On a teacher retention panel, Rodriguez also said that insofar as making sure teachers are prepared when they walk in the door, it may be time to close some inefficient teacher training programs. He said a data system that links classroom results with particular teacher training institutions is something that's being discussed. "Then we can begin to have some of those difficult conversations. I think the results will speak for themselves."
Judy Elliott, Chief Academic Officer of Los Angeles Unified District: Professional Development
I sat down with Elliott to discuss continuing education and mentoring for new teachers. She said she operates under what she calls a "For L.A., by L.A." model, meaning she's nixed all the national data coaches and outside professional development. The district's teachers rely on one another for continuing education and mentoring. "I don't believe in the expert model," she said. Elliott explained that she prefers the time-honored mentorship practice of one teacher modeling a lesson for another teacher. "We're working the collegiality within a school site," she said.
Elliott also talked about how she's started a teacher and principal task force with both new and veteran employees on Common Core Standards. "I have had so much success with this," she said. "Everybody just drops their gloves and says, 'Let's just figure it out.' This inside-out professional development shows we trust them and we respect what they do."
Lowell Milken, Chairman & Co-Founder of TAP: Restructuring the Profession
Milken spoke on the teacher retention panel with Rodriguez, and he highlighted research that said high-achieving countries recruit from the top one-third of a graduating class, but in the U.S., only 23 percent come from the top third. Milken said it's unrealistic to think the U.S. can emulate the world's most successful systems because there are too many other opportunities for top graduates to pursue in the U.S. But he said if we want to uplift the profession, it needs to be restructured to benefit teachers. He argued that right now many see the profession as a "flat career."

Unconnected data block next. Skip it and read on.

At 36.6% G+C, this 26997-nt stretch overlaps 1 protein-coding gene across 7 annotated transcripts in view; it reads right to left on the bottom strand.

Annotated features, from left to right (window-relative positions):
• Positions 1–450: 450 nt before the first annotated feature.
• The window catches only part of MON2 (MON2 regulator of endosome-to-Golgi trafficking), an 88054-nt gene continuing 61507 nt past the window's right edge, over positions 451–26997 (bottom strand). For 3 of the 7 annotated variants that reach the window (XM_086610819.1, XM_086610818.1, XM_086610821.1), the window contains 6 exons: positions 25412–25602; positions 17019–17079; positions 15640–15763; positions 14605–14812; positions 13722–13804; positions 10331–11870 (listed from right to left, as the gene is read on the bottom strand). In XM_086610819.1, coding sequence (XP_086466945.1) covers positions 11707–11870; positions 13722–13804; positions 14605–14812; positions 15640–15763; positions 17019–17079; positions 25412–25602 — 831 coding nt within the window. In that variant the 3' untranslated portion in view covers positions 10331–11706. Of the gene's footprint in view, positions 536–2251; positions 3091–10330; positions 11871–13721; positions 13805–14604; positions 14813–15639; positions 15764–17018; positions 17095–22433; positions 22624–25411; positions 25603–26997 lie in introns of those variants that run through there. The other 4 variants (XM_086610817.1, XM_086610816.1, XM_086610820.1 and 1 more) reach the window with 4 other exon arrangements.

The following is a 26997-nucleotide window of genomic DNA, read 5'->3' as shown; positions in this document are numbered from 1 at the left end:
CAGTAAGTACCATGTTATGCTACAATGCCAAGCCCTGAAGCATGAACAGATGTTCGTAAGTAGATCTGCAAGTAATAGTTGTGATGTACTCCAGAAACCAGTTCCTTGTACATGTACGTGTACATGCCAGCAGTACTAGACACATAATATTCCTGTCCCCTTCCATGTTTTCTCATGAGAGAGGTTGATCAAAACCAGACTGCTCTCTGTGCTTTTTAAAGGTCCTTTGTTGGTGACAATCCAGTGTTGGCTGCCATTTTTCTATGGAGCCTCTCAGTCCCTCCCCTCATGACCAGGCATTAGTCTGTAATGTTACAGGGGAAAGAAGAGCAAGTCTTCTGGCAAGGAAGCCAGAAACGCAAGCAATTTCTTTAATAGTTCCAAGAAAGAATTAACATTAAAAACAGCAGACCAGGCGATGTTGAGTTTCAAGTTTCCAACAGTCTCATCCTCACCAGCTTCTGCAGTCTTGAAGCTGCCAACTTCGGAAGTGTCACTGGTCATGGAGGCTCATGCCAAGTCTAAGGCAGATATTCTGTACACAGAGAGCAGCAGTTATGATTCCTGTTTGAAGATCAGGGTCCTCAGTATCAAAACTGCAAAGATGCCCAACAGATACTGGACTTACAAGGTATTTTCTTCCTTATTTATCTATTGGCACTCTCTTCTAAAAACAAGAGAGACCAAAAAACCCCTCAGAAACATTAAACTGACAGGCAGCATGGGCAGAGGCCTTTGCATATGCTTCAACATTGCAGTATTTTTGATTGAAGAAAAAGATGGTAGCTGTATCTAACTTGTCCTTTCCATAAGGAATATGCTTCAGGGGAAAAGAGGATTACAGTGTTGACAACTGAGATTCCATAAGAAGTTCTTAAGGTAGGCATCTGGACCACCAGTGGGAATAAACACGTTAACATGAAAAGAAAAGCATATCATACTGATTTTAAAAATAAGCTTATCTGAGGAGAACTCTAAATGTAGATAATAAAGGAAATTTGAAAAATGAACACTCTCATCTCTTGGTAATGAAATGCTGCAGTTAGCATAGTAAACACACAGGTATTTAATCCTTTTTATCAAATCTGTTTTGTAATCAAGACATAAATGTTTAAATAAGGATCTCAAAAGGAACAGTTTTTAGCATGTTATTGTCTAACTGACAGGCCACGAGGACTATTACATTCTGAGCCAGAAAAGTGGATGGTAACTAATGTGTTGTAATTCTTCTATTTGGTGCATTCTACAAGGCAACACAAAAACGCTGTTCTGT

"They enter as a teacher, 30 years later they're a teacher and the only way you can elevate yourself is to go into administration," he said. "If you become a teacher and don't have a shared leadership role that you can evolve to in a school and help drive instruction, then what kind of career is that?"
Kal Raman, CEO of GlobalScholar: Technology's Role
With all the talk on data-driven reform, technology should be used to help ease some of the procedural tasks off teachers' plates, said Raman, who works with schools to implement digital tools such as online grade books and analytics to measure student progress.
These technologies also make recommendations for teachers' professional development by using data such as school demographics and student achievement levels. Raman said he appreciates that teachers are pulled in an increasing number of directions and sees technology's role as making it easier to juggle: "Teachers are expected to be a subject-matter expert, play the role of psychologist, be good at relationship building and good in data," he said. "Give me a damn break; give me one person in America who can fulfill all those check boxes."
The problem with teacher retention clearly mirrors other problems in reforming education. It's best summed up by one of Rodriguez's closing comments from the panel -- that making one school's proven successes work in another school is the ultimate challenge. "We have wonderful examples of leadership, comprehensive teacher reforms, good teacher compensation, curriculum and technology. But the examples are scattered across system. We need to mine those examples and bring them to scale in a traditional system."